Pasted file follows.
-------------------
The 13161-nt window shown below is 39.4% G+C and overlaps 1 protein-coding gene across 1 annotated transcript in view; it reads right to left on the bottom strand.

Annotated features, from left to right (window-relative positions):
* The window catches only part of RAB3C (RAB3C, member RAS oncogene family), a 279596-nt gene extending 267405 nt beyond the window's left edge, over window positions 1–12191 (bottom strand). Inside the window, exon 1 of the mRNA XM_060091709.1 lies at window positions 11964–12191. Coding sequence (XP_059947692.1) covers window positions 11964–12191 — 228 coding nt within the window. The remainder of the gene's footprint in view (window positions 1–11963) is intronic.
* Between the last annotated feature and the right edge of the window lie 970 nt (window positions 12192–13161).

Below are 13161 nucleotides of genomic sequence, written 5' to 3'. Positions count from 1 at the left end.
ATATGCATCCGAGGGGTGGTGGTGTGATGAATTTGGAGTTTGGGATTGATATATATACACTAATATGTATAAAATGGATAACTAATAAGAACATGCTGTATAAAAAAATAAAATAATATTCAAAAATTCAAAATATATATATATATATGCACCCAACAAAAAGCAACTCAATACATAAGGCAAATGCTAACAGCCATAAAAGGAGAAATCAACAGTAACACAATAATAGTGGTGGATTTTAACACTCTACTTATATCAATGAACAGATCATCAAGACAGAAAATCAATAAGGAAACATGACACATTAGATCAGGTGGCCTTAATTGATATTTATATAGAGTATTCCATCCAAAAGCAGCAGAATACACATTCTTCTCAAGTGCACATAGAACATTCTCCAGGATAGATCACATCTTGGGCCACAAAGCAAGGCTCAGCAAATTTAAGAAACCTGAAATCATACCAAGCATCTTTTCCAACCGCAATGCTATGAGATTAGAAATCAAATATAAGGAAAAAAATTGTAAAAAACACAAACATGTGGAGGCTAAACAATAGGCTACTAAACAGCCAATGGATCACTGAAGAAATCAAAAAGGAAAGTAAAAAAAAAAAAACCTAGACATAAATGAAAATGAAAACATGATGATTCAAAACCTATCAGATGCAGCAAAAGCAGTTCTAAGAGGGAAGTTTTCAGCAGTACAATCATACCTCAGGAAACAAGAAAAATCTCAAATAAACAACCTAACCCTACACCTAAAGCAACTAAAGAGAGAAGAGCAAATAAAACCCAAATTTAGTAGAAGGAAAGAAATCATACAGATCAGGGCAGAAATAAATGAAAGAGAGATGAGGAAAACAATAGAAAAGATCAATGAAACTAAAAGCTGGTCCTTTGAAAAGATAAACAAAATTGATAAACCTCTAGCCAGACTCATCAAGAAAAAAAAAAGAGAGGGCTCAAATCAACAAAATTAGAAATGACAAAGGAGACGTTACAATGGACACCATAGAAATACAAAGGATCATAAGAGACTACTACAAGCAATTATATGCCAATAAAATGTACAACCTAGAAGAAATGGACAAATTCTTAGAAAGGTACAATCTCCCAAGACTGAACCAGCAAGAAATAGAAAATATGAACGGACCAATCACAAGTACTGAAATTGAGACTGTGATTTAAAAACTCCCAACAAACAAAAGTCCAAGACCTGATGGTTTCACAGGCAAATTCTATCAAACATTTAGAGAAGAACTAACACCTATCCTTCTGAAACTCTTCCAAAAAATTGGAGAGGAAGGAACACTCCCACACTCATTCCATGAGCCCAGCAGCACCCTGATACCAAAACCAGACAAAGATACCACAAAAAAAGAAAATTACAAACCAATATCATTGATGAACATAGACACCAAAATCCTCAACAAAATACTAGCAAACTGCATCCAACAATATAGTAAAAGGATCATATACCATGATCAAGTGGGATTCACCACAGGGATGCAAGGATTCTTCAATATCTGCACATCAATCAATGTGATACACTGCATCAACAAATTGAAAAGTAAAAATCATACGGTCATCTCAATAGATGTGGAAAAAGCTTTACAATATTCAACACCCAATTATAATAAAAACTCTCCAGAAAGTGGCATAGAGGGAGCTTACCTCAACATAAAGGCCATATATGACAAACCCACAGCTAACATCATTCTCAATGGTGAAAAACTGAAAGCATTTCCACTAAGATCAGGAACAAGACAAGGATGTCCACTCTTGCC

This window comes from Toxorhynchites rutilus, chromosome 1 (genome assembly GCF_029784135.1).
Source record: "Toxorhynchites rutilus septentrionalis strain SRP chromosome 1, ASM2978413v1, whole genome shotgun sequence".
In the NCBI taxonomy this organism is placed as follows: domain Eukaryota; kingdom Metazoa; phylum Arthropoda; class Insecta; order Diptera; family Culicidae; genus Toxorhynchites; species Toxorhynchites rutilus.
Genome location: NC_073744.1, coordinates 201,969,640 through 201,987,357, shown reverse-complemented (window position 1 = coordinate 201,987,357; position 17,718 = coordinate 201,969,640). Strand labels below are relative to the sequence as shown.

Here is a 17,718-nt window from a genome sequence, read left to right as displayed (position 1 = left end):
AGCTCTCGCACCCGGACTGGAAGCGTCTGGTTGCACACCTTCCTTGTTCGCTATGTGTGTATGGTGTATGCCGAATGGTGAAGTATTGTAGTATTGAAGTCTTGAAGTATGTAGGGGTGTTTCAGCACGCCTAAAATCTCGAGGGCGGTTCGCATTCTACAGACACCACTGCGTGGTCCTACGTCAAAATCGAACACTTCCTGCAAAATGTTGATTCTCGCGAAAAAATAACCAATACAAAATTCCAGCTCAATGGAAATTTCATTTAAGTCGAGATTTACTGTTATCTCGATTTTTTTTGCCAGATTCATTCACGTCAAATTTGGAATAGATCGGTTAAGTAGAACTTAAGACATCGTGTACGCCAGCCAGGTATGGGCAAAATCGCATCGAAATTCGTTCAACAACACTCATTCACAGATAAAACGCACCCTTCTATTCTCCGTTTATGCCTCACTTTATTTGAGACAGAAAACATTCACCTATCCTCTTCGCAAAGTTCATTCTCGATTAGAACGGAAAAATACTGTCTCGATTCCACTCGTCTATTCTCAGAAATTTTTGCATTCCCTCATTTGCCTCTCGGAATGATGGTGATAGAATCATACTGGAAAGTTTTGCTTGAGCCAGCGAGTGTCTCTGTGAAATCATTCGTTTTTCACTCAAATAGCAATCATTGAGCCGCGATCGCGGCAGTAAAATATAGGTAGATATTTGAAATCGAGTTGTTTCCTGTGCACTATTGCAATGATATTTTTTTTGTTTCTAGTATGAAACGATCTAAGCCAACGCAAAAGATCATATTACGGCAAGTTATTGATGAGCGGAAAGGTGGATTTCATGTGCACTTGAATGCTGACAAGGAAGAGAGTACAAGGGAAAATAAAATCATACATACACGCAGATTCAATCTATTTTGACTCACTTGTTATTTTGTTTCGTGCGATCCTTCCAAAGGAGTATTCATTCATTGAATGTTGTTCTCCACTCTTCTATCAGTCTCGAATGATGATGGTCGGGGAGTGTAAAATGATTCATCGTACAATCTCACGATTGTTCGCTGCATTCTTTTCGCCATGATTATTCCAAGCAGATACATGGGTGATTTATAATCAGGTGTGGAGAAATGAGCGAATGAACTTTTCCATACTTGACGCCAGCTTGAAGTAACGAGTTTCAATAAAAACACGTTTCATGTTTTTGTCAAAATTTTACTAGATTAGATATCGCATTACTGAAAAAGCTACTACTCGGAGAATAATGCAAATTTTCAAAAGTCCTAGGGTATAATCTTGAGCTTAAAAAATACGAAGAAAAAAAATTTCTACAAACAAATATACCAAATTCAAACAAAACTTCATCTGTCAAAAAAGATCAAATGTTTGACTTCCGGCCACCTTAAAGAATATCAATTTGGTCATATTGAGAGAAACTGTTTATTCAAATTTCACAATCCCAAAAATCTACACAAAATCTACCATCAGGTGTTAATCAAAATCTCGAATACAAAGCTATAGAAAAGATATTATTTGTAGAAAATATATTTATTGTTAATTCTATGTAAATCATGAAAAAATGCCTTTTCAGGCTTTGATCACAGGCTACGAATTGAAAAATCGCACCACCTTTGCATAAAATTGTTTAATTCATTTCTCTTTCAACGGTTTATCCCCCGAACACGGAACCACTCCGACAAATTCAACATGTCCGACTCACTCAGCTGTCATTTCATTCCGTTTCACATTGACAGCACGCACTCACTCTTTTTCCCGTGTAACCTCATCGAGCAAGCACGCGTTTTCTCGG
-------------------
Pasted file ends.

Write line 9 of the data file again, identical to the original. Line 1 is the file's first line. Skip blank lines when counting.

In the NCBI taxonomy this organism is placed as follows: domain Eukaryota; kingdom Metazoa; phylum Arthropoda; class Insecta; order Diptera; family Culicidae; genus Toxorhynchites; species Toxorhynchites rutilus.